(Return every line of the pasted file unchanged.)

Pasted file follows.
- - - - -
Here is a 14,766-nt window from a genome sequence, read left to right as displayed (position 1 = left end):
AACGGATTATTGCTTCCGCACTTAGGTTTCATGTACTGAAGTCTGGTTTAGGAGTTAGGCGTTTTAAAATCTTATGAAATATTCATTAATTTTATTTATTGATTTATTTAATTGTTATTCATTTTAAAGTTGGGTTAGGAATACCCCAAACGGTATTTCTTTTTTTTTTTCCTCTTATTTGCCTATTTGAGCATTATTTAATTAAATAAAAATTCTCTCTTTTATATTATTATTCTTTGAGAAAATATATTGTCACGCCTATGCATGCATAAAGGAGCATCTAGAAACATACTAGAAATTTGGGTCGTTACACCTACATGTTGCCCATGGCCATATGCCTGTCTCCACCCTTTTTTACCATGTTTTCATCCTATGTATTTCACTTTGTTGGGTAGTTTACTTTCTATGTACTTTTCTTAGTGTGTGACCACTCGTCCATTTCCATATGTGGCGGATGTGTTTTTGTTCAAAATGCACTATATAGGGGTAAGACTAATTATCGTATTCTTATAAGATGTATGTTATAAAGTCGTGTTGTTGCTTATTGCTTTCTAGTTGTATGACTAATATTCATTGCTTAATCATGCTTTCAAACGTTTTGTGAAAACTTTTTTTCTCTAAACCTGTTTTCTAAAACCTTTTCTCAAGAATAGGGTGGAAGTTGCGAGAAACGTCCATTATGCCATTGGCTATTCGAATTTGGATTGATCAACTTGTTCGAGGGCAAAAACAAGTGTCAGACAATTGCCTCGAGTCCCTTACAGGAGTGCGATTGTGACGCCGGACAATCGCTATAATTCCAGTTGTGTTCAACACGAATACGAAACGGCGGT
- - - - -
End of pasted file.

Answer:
Here is a 14,766-nt window from a genome sequence, read left to right as displayed (position 1 = left end):
AACGGATTATTGCTTCCGCACTTAGGTTTCATGTACTGAAGTCTGGTTTAGGAGTTAGGCGTTTTAAAATCTTATGAAATATTCATTAATTTTATTTATTGATTTATTTAATTGTTATTCATTTTAAAGTTGGGTTAGGAATACCCCAAACGGTATTTCTTTTTTTTTTTCCTCTTATTTGCCTATTTGAGCATTATTTAATTAAATAAAAATTCTCTCTTTTATATTATTATTCTTTGAGAAAATATATTGTCACGCCTATGCATGCATAAAGGAGCATCTAGAAACATACTAGAAATTTGGGTCGTTACACCTACATGTTGCCCATGGCCATATGCCTGTCTCCACCCTTTTTTACCATGTTTTCATCCTATGTATTTCACTTTGTTGGGTAGTTTACTTTCTATGTACTTTTCTTAGTGTGTGACCACTCGTCCATTTCCATATGTGGCGGATGTGTTTTTGTTCAAAATGCACTATATAGGGGTAAGACTAATTATCGTATTCTTATAAGATGTATGTTATAAAGTCGTGTTGTTGCTTATTGCTTTCTAGTTGTATGACTAATATTCATTGCTTAATCATGCTTTCAAACGTTTTGTGAAAACTTTTTTTCTCTAAACCTGTTTTCTAAAACCTTTTCTCAAGAATAGGGTGGAAGTTGCGAGAAACGTCCATTATGCCATTGGCTATTCGAATTTGGATTGATCAACTTGTTCGAGGGCAAAAACAAGTGTCAGACAATTGCCTCGAGTCCCTTACAGGAGTGCGATTGTGACGCCGGACAATCGCTATAATTCCAGTTGTGTTCAACACGAATACGAAACGGCGGT